‘There are two major issues for the top five firms and their consultancy arms. SEC pressure is one, the partnership structure another. This does not allow funding through the markets. Distribution of earnings in a partnership is specified in a way that does not allow you to build capital. So you have to find a different financing model if the services element is going to compete with the IBMs of this world, and separation is the logical answer.
However, for those of us left in the continuing mainstream practice, life remains exciting. There are still plenty of areas of advisory work for us, including security, business risk management and systems assurance.
The SEC may attack these in turn, but it is hard to see how you can ultimately narrow audit down to just ‘the books’.
There is still plenty for us to talk to our clients about, irrespective of whether their e-work is being done by what used to be the Big Five, or by the boutiques. For example, a worrying aspect of what we are seeing now is a great deal of devolved decision making as companies roll out their e-sites. Many organisations have not aligned their external branding with what they are doing on the web. The ease with which front end technology can be rolled out means that junior staff or external contractors make decisions on the fly and there is a huge disconnect between branding theory and practice.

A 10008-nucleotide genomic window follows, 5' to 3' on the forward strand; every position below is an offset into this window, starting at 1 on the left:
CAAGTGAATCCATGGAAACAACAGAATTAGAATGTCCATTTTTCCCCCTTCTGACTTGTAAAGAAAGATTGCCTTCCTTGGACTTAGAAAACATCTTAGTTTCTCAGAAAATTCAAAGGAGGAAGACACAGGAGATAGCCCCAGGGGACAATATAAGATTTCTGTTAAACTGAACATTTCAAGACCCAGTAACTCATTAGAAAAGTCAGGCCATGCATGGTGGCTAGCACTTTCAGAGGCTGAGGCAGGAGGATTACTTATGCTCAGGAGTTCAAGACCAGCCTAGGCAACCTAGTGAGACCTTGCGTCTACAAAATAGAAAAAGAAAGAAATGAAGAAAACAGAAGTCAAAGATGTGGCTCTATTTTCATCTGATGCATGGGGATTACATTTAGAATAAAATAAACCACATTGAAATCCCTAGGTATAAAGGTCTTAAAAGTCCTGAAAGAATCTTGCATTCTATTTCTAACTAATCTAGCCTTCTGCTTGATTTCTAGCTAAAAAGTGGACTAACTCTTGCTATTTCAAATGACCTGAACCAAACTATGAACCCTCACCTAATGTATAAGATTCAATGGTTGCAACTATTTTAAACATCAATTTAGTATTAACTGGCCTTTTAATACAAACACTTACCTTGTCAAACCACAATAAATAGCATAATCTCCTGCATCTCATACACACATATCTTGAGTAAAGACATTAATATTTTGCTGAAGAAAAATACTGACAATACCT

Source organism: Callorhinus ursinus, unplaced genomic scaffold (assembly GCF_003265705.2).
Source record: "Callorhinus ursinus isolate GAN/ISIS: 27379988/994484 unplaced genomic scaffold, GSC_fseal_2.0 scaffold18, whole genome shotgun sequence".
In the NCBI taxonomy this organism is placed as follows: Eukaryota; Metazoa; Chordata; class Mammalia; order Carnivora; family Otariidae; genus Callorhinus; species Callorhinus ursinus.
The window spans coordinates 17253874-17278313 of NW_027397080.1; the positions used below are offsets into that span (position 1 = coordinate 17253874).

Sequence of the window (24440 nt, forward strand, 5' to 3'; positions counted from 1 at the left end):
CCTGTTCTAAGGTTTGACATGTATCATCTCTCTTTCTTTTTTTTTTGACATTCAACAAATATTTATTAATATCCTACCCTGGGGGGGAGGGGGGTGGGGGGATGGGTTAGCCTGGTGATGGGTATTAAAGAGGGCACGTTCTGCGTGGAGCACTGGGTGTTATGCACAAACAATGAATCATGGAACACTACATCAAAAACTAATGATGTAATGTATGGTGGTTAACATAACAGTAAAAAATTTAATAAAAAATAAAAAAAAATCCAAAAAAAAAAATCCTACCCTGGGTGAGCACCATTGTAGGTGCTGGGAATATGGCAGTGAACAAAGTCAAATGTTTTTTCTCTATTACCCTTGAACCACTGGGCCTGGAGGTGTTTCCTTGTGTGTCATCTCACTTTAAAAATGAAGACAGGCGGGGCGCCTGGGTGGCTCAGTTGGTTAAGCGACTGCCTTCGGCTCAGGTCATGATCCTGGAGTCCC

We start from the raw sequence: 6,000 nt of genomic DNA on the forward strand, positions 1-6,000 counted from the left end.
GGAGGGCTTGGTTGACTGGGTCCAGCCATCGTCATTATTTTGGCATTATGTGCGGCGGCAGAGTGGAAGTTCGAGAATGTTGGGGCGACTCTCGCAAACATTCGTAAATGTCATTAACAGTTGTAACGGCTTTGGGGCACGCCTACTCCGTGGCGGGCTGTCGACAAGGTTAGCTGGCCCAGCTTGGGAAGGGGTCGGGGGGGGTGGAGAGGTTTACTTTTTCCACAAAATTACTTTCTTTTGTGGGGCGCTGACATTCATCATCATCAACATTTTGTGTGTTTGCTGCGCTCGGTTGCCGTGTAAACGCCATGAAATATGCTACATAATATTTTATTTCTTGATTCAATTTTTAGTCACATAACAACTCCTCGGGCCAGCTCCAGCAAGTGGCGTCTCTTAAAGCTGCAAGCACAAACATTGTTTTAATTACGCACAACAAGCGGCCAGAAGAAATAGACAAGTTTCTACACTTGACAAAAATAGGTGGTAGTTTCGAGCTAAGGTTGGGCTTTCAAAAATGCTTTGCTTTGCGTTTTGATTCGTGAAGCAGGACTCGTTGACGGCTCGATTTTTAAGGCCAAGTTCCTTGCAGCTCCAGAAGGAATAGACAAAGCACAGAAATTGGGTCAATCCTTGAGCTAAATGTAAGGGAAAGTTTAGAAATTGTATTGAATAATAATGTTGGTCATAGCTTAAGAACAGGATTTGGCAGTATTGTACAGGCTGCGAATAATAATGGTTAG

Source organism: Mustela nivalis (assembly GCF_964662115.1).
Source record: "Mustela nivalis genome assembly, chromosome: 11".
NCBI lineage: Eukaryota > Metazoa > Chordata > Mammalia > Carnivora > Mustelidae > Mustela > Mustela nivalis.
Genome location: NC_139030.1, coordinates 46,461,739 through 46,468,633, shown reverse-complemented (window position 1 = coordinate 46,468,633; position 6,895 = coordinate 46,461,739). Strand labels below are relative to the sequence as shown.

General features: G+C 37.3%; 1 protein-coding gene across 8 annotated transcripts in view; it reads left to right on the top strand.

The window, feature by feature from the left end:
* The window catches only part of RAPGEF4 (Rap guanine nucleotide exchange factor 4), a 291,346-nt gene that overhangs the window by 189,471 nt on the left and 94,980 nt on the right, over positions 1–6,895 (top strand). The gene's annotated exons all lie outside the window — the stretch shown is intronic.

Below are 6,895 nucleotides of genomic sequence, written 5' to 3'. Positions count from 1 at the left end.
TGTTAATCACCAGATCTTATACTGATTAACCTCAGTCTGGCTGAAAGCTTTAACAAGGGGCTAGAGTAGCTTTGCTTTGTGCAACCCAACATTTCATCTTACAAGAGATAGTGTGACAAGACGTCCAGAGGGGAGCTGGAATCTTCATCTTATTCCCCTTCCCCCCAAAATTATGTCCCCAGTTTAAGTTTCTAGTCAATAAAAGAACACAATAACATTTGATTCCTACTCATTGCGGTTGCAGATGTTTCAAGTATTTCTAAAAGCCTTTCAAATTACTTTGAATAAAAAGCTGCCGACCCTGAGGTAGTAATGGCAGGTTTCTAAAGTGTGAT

And companies are committing themselves to publishing fast moving content without having any capacity to generate new material. We are seeing an awful lot of stale, outdated material on websites, which, again, kills brand value.
Things are happening very fast, without senior management necessarily being fully engaged. We are seeing similar fuzziness over detail when it comes to security. People are accustomed to running low levels of security in-house, where they have the means to exact retribution if employees do things wrong. With the web we are seeing all kinds of innovative procedures which short cut manual processes and controls. Many e-consultancies seem to be taking the view that if you knock out security issues and get a system 80% right, speed to market generates a win for the client. That is a concern for traditional accounting firms and for people like ourselves doing systems assurance work.’
Anthony Harrington is a freelance journalist.
This article first appeared in Management Consultancy magazine.